For the high cost issue we should not forget that in the last quarter of 20th century when computer industry gained the boon it too was not in the reach of common man. It’s the improvement in technology that did the trick making personnel computer today a house hold item. Similarly with the technology evolution along with renewable generation the idea of smart grid is rapidly gaining popularity. Smart grid will not only enable end user to participate in demand response by giving them partial or total control of load and generation but also introduces feed in terrif which allows the residential sector to install solar PV technology and paying a premium price for the electricity their PV system generated.
A very hot issue in the today’s world is global warming of which CO2 is the prime contributor. Being a large by product of all thermal generations CO2 is polluting the environment on daily basis. The increase in carbon foot print particularly over the Middle East have already triggered the need to invest in carbon capture technologies and to be fair this expense should also be considered in pricing the unit of thermal generation whereas any all renewable source are inherently atmosphere friendly making them first choice for clean and quality environment.
Yes, renewable energy resources are practical. The same questions and doubts where raised when the telegraph was invented and the need for wire stung city to city was required. The same when electricity required power lines, cars invented required interstate highway be built, the phone, etc. etc. All initially required more cost to individuals up front and projects too big for any one individual or company to handle. Society collectively had to take on the project via their taxes and Government. But the change came about anyway making the world a better place to live and peoples lives more rich.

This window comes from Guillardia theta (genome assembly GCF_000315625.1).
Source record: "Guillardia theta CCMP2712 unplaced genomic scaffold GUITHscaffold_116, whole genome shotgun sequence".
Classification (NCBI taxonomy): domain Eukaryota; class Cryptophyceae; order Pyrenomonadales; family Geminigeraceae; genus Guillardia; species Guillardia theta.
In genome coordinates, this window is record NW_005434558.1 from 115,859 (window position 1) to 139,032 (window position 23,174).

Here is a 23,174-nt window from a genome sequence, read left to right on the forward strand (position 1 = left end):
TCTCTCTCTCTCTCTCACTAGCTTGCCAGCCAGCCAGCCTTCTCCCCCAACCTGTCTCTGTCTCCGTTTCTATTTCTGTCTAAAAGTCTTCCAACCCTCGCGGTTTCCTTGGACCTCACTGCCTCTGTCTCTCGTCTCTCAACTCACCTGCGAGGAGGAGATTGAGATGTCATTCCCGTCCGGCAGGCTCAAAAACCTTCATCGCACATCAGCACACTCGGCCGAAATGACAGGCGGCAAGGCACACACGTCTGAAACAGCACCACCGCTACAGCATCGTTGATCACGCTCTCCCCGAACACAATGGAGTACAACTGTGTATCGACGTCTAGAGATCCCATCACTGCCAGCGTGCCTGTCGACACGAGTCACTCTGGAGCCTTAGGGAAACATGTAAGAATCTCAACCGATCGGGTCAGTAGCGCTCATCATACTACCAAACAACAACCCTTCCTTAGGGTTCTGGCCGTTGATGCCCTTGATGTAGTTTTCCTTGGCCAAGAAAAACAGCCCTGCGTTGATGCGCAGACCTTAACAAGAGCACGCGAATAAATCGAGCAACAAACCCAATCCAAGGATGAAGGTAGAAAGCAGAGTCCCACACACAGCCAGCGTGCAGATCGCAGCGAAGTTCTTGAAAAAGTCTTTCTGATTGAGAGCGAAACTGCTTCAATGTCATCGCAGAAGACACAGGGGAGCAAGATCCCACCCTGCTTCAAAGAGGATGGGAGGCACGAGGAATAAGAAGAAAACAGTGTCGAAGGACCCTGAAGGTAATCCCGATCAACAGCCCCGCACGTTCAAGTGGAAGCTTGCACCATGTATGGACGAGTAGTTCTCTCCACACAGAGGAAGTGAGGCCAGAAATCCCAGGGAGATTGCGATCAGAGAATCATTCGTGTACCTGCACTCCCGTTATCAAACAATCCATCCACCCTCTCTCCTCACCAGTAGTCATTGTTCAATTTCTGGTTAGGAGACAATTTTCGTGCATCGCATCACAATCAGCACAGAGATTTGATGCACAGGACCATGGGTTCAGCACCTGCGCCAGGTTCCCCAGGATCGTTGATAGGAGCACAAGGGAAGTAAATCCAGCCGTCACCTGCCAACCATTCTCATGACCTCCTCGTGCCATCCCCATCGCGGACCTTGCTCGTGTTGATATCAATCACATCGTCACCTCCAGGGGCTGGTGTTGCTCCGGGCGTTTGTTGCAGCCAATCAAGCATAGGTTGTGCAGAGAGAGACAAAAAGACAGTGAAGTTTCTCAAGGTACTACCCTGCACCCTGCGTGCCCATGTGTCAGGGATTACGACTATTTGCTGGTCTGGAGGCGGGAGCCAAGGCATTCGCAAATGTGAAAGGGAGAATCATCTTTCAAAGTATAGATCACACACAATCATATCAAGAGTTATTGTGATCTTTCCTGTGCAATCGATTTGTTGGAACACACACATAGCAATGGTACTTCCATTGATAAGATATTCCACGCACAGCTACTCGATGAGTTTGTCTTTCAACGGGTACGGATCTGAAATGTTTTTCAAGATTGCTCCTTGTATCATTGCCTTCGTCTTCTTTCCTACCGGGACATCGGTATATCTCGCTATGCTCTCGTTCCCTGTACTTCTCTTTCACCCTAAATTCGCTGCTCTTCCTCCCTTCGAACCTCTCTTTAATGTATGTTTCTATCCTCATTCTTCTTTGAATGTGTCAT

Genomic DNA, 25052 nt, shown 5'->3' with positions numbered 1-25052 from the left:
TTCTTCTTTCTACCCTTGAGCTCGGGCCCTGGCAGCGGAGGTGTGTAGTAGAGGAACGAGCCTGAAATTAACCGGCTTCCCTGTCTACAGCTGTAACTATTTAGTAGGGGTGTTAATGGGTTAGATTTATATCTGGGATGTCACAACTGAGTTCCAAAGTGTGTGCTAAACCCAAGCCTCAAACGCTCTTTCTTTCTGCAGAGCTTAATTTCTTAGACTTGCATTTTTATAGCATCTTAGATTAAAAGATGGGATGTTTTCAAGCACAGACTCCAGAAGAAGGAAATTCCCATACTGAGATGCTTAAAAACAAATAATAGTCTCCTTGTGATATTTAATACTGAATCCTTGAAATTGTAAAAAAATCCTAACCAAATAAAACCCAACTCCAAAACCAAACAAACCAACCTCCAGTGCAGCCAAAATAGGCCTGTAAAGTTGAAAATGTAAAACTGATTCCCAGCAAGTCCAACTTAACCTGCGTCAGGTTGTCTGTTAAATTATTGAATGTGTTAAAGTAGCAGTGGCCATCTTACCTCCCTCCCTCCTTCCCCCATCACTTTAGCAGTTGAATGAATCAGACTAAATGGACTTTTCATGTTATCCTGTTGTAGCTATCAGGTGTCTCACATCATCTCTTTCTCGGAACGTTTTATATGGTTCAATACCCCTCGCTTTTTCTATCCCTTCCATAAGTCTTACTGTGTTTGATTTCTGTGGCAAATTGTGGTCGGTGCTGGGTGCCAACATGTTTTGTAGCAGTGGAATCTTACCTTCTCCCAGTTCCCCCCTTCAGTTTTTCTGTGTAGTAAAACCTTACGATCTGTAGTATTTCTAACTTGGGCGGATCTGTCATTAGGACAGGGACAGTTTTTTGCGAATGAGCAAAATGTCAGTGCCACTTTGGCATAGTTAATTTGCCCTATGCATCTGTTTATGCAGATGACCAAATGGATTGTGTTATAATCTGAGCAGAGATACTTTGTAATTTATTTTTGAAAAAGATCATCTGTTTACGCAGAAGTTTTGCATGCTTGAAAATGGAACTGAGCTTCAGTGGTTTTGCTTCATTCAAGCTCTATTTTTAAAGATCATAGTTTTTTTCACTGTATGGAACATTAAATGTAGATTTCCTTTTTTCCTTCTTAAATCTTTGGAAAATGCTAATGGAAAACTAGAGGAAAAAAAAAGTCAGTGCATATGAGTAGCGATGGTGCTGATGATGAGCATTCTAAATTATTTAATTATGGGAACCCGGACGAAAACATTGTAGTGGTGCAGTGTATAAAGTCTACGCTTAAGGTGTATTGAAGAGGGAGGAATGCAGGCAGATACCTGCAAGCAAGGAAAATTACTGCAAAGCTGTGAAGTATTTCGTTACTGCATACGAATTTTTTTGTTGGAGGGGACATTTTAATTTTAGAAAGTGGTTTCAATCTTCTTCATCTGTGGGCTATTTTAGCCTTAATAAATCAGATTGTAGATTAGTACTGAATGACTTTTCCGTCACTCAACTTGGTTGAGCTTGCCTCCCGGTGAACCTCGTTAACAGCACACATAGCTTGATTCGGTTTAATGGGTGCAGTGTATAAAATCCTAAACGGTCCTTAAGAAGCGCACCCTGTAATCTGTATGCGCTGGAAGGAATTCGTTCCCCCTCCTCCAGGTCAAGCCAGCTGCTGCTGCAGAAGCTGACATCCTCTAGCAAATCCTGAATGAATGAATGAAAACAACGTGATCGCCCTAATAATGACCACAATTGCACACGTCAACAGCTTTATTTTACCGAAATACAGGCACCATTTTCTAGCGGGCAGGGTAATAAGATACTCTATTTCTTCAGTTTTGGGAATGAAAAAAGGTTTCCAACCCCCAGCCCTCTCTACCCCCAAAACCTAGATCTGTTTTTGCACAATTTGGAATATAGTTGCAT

The key to this happening with renewable energy is to improve existing technology and a ‘all renewable energy development’ approach. we have grown to do both very well. Specifically power/battery size has to get smaller and smaller, just like we have done with electronics. Second all the energy consumption devices need to get more and more efficient, just like we did with appliances, and producing the first electric cars available to consumers. The “all renewable energy development” also has to include a smart grid and other approaches like the power grid being in the sky above us, beaming down energy (be it solar or other).
First we will see one country’s Government/people step up to plate (I hope it is the USA:>), then other countries will follow. Market demand will help drive the renewable energy cost down to a point it is affordable, so keep demanding it. :>)